Murray: “And we want people to work. I know my counterpart here has talked about that before, but it is a disincentive to the second worker when they start working and they have to pay for childcare and clothes and transportation, and are not getting that tax credit.  Correct?”

Buckley: “That’s correct.”

Read Buckley’s testimony here.

Murray explained that the 21st Century Worker Tax Cut Act would combat profit-shifting and tax haven abuse, and asked witness Dr. Jane Gravelle to explain the magnitude of offshore profit-shifting and tax avoidance.  


“So, the estimates that I look at would say that, I think the profit shifting –sort of the best estimates, amount to probably about $70 billion in FY 2015. That’s profit shifting, not revenue we could raise from it. But it’s growing, it seems to be growing all the time. If you applied a 35 percent rate,  you could get a substantial revenue gain from that. I think there’s certainly ways to collect that money effectively. A lot of countries tax currently income from countries that have low taxes – that’s very common. But we don’t do any of that,”Gravelle said.

During her testimony, Gravelle described some of the benefits of the 21st Century Worker Tax Cut Act.

“The Tax Reform Act of 1986, for example, expanded the Earned Income Credit. The provision that Chairman Murray recently proposed for the EIC and the second worker – there are a lot of merits of those. I actually wrote a paper about this in 2006, where basically I showed with my coauthor… that you would improve horizontal equity – the most important thing to increase horizontal equity in the tax law is to increase the EIC for couples, married couples without children and single individuals. There’s very little EIC for them.” Gravelle explained

Read Gravelle’s testimony here.

Murray also asked Buckley to explain how House Ways and Means Chairman Dave Camp’s approach to tax reform would lead to larger deficits and tax cuts for the wealthy in the future.

“It’s fairly simple.  If you just look at the revenue table of Chairman Camp’s bill, and look at what I call permanent changes in the laws, other than timing changes, he has well over a trillion dollars in permanent tax reductions.  That is offset by a series of pure, one-time revenue increases, the tax on the unrepatriated profits of US multi-nationals, release of reserves from repeal of the LIFO accounting method.  Those are purely one-time revenue increases.  They are in the range of a couple hundred billion dollars.  He also forces everybody into Roth IRAs and claims that to be a revenue increase.  It’s not a revenue increase. It’s a tax benefit disguised as a revenue increase in the budget window.  And then finally he has a whole series of pure timing changes: repeal of accelerated depreciation, repeal of expense treatment for R&D, repeal of expense treatment for advertising expenses.  Those are all pure timing changes and they will disappear to a very large extent.  I’ve seen as much as two-thirds disappear outside the budget window.  So it’s fairly simple math.  He results in growing deficits outside the 10 year window.”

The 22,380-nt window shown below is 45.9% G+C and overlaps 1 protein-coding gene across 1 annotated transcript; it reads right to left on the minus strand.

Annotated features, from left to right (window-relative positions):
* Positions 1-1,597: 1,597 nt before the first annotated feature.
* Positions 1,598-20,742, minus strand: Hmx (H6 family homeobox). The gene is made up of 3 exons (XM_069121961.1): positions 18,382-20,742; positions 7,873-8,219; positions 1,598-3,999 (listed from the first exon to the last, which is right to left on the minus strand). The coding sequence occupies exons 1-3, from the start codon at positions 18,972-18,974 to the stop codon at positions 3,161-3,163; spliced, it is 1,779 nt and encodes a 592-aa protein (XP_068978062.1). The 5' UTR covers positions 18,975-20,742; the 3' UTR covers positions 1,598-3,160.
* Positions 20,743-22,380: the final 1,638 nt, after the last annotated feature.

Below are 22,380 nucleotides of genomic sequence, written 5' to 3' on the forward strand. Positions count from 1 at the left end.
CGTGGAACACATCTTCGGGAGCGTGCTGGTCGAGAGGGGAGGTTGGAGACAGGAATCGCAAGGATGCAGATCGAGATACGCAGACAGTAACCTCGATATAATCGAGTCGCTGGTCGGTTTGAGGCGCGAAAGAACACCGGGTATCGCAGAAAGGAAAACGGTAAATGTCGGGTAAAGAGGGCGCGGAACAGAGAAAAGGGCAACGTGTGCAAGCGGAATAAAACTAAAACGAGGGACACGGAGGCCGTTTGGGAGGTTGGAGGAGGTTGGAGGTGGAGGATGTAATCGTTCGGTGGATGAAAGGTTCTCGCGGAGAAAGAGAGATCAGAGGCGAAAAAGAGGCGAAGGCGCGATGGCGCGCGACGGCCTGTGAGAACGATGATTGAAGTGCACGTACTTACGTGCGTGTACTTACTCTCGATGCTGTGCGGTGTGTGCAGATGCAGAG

“Also, all of those one time and temporary tax increases are taken into account for distributional purposes. During the 10 year window these are changes affecting businesses. The way the Joint Committee on Taxation distributes tax burden, they will flow to almost all upper income tax payers. That’s what enables his distributional tables to look distributionally neutral in the ten year budget window… Those revenues disappear and the upper-incomes will get a substantial net tax cut, and you only have to look at the Joint Committee distribution tables to find that people making more than a million dollars get a significant tax reduction in the last year of his 10 year budget window,” Buckley said.